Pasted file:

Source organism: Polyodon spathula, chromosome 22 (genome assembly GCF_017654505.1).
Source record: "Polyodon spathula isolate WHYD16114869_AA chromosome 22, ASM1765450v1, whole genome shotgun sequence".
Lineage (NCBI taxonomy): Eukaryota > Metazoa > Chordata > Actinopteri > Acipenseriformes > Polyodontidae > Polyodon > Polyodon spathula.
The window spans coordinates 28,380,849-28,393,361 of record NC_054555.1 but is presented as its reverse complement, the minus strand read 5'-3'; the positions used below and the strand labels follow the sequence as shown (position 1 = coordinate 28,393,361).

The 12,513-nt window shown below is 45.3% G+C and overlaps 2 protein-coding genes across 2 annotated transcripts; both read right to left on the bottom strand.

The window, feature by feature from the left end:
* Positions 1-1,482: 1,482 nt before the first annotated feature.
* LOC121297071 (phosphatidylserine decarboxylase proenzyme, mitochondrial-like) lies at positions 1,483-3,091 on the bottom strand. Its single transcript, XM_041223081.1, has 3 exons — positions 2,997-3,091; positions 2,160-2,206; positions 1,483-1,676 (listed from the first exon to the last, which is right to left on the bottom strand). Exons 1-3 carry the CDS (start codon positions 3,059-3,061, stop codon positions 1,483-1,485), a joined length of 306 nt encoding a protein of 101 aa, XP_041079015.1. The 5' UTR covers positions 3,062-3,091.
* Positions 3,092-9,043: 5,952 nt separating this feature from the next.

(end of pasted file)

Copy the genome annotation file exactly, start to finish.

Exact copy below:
Source organism: Polyodon spathula, chromosome 22 (genome assembly GCF_017654505.1).
Source record: "Polyodon spathula isolate WHYD16114869_AA chromosome 22, ASM1765450v1, whole genome shotgun sequence".
Lineage (NCBI taxonomy): Eukaryota > Metazoa > Chordata > Actinopteri > Acipenseriformes > Polyodontidae > Polyodon > Polyodon spathula.
The window spans coordinates 28,380,849-28,393,361 of record NC_054555.1 but is presented as its reverse complement, the minus strand read 5'-3'; the positions used below and the strand labels follow the sequence as shown (position 1 = coordinate 28,393,361).

The 12,513-nt window shown below is 45.3% G+C and overlaps 2 protein-coding genes across 2 annotated transcripts; both read right to left on the bottom strand.

The window, feature by feature from the left end:
* Positions 1-1,482: 1,482 nt before the first annotated feature.
* LOC121297071 (phosphatidylserine decarboxylase proenzyme, mitochondrial-like) lies at positions 1,483-3,091 on the bottom strand. Its single transcript, XM_041223081.1, has 3 exons — positions 2,997-3,091; positions 2,160-2,206; positions 1,483-1,676 (listed from the first exon to the last, which is right to left on the bottom strand). Exons 1-3 carry the CDS (start codon positions 3,059-3,061, stop codon positions 1,483-1,485), a joined length of 306 nt encoding a protein of 101 aa, XP_041079015.1. The 5' UTR covers positions 3,062-3,091.
* Positions 3,092-9,043: 5,952 nt separating this feature from the next.